Unfortunately, this collection is hard to come by and I hope that Shainblum and Morrissette are able to revive Northguard in the future.

To find out more about Mark Shainblum, visit his website at http://www.shainblum.com/

 

 

Evangelical Science

A review of Suzanne Chuch’s “The Wind and the Sky” in Elements: A Collection of Speculative Fiction (Edge, 2014)
By Derek Newman-Stille

In a future where humanity neared extinction and have become a hunter-gatherer society watched over by androids in space, science has become religion for the artificial life forms above our world. Suzanne Church explores a society where science has become dictatorial, a religious system that must not be questioned.

Cover photo of Suzanne Church's "Elements" courtesy of http://edgewebsite.com/

Cover photo of Suzanne Church’s “Elements” courtesy of http://edgewebsite.com/

Despite the threat of upgrade and memory erasure, Polnine has developed a fascination with humanity, with the wonders of a world beyond the artificial. His research into humanity is viewed as trivial at best and threatening to the social order at worst. His superiors believe that despite their mission to maintain human genetics and culture, their survival is enough to justify their role.

When Polnine escapes to the surface of Earth to temporarily escape software upgrade and experience contact with humanity and their planet. On the surface, he is even more convinced of the richness of experience on Earth, almost overwhelmed by the complexity of the ecosystem and intricacies of human interpersonal relationships.

Polnine must use the extents of his compassion to learn how to interact with humanity without causing offense or upset human beings who have mythologized his existence. Interacting with humanity, he is pulled into a space between the human and the artificial, challenging social perceptions of both.

Through the lens of the android, Suzanne Church explores the nature of religious extremism, and the religious nature of science as a discourse.

To find out more about Elements and other Edge books, visit their website at http://www.edgewebsite.com/ .

To discover more about Suzanne Church, visit her website at http://suzannechurch.com/wordpress/ .

Demonthropology

A review of Marie Jakober’s The Demon Left Behind (Edge, 2011)
By Derek Newman-Stille

Cover photo of The Demon Left Behind courtesy of Edge ( http://www.edgewebsite.com/ )

Cover photo of The Demon Left Behind courtesy of Edge ( http://www.edgewebsite.com/ )

The world is full of invisible entities, entities affected by us and by the chaos of our world – demons. They aren’t evil, but rather morally grey, like us, varying in their outlook on the world. But because of the link between the visible and invisible worlds, they feel the need to study us, watch and observe us and ensure that no human (visie) action will affect them or their lives. Demons have become silent observers in Marie Jakober’s The Demon Left Behind, bound by a supernatural prime directive not to interfere with our world, but to observe it in case action needs to occur – particularly since human inventions like nuclear bombs could demolish demon life as well as human life.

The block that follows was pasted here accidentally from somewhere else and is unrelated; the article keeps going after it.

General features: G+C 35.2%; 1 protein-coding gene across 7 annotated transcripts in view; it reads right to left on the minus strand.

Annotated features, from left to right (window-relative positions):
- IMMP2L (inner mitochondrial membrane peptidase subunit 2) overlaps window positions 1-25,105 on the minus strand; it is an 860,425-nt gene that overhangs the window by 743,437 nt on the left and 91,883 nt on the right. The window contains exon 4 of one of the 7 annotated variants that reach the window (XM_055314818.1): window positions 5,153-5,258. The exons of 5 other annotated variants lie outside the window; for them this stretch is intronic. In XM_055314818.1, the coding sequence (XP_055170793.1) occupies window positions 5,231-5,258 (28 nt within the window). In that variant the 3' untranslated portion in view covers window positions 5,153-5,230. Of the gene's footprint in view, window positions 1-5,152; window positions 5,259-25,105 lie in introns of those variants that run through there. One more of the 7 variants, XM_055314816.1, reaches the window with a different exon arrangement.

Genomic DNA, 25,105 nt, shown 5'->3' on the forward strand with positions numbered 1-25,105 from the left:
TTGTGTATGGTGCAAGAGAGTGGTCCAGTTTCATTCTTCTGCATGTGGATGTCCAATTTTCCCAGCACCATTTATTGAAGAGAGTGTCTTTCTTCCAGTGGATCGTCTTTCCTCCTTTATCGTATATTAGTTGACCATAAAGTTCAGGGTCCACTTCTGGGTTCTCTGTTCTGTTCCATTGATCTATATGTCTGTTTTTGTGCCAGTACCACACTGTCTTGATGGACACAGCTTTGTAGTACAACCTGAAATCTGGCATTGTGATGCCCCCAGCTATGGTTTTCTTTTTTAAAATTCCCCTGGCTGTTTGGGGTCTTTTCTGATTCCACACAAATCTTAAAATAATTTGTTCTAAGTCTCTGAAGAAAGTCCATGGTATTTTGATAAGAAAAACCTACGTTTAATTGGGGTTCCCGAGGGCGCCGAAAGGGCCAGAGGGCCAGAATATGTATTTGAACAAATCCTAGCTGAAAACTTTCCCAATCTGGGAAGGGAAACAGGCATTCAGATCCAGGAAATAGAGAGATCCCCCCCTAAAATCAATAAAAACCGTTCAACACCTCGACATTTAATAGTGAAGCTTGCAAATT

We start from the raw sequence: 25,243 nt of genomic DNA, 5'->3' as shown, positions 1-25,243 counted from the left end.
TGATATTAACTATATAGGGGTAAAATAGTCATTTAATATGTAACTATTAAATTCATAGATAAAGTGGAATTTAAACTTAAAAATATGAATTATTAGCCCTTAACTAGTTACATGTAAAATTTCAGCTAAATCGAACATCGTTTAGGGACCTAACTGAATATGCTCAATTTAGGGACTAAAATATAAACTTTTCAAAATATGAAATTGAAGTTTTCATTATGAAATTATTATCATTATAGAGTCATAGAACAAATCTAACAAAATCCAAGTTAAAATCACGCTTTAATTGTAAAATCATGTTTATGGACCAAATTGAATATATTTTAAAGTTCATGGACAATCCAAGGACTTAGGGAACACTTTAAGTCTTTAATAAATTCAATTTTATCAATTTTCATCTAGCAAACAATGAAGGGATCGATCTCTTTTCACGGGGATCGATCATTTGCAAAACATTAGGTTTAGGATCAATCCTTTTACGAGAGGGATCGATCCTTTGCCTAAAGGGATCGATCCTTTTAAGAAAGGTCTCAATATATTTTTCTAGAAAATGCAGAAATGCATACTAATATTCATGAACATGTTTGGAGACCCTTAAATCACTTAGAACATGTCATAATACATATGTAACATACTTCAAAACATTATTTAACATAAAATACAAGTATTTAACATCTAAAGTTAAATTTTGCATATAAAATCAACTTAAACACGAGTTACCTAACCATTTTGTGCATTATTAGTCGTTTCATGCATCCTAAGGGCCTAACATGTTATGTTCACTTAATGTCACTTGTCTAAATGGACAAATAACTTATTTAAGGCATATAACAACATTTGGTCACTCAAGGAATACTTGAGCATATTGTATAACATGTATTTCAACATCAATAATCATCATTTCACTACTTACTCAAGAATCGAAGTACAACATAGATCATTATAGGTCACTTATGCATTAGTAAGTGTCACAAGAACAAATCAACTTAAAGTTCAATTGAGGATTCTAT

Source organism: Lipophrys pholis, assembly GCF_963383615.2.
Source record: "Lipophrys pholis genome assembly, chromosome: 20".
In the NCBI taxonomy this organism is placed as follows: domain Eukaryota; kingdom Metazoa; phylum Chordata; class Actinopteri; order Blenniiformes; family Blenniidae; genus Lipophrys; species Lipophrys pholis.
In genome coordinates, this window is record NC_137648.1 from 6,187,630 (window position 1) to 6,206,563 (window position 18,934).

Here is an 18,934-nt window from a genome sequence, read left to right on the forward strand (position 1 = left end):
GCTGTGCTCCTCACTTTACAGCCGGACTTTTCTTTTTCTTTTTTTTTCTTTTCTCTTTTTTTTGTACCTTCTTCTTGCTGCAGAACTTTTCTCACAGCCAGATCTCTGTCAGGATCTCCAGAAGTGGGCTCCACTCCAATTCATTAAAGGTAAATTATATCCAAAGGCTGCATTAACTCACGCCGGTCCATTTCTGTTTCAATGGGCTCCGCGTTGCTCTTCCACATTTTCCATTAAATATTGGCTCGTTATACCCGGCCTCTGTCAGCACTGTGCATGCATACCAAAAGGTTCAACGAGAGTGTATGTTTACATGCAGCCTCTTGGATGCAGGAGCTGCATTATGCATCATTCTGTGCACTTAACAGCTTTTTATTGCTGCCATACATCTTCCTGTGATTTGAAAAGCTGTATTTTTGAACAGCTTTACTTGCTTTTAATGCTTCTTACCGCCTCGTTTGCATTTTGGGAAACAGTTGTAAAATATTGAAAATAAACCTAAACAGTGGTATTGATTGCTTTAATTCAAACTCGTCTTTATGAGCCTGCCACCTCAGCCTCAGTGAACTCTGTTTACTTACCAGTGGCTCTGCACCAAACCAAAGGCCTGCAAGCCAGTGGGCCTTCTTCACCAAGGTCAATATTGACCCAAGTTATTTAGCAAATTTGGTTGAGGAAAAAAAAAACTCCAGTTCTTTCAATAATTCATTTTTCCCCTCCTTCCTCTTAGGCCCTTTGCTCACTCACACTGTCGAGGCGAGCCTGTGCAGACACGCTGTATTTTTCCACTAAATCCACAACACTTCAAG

When the young demon Wye Wye disappears, Melusine and her team are tasked to find him and bring him home. They discover that in his quest to discover threats to the world, he has become insatiably curious about militia groups who believe that the End of Times is upon them and believe that they have a role in protecting the world from things that they see as threats to Christian hegemonic control. Melusine and her group have to employ the work of a human informant and begin to re-trace Wye Wye’s steps as well as his research in order to find out what happened to him and how he became lost in his search to understand.

Jakober’s The Demon Left Behind plays with the image of ethnography, studying humanity from the perspective of an ‘Other’ that is so different from human experience that it does not have a bodily existence apart from the time the demons spend emulating humans in order to study us. Like in many early ethnographic texts, Melusine experiences the allure of the ‘Other’, feeling a desire to become more like the human beings she is observing. She feels a pull toward bodily existence, the desire to experience human sexuality, human desire, human food, and the complexities of bodily existence. Others in her group experience disgust at the idea of bodily existence, but as Melusine becomes closer to her human informant, Paige, she begins to better understand his experience and sees value in corporeality even though it would mean the loss of her immortality if she were to take human bodily form for too long.

The Demon Left Behind evokes in readers a sense of estrangement from the human experience, an othering of our own lives so that we can look at ourselves from an outside perspective and wonder at the strange things that occur in our world that we don’t question – that we normalise.

To explore this and other Edge books, visit their website at http://www.edgewebsite.com/ .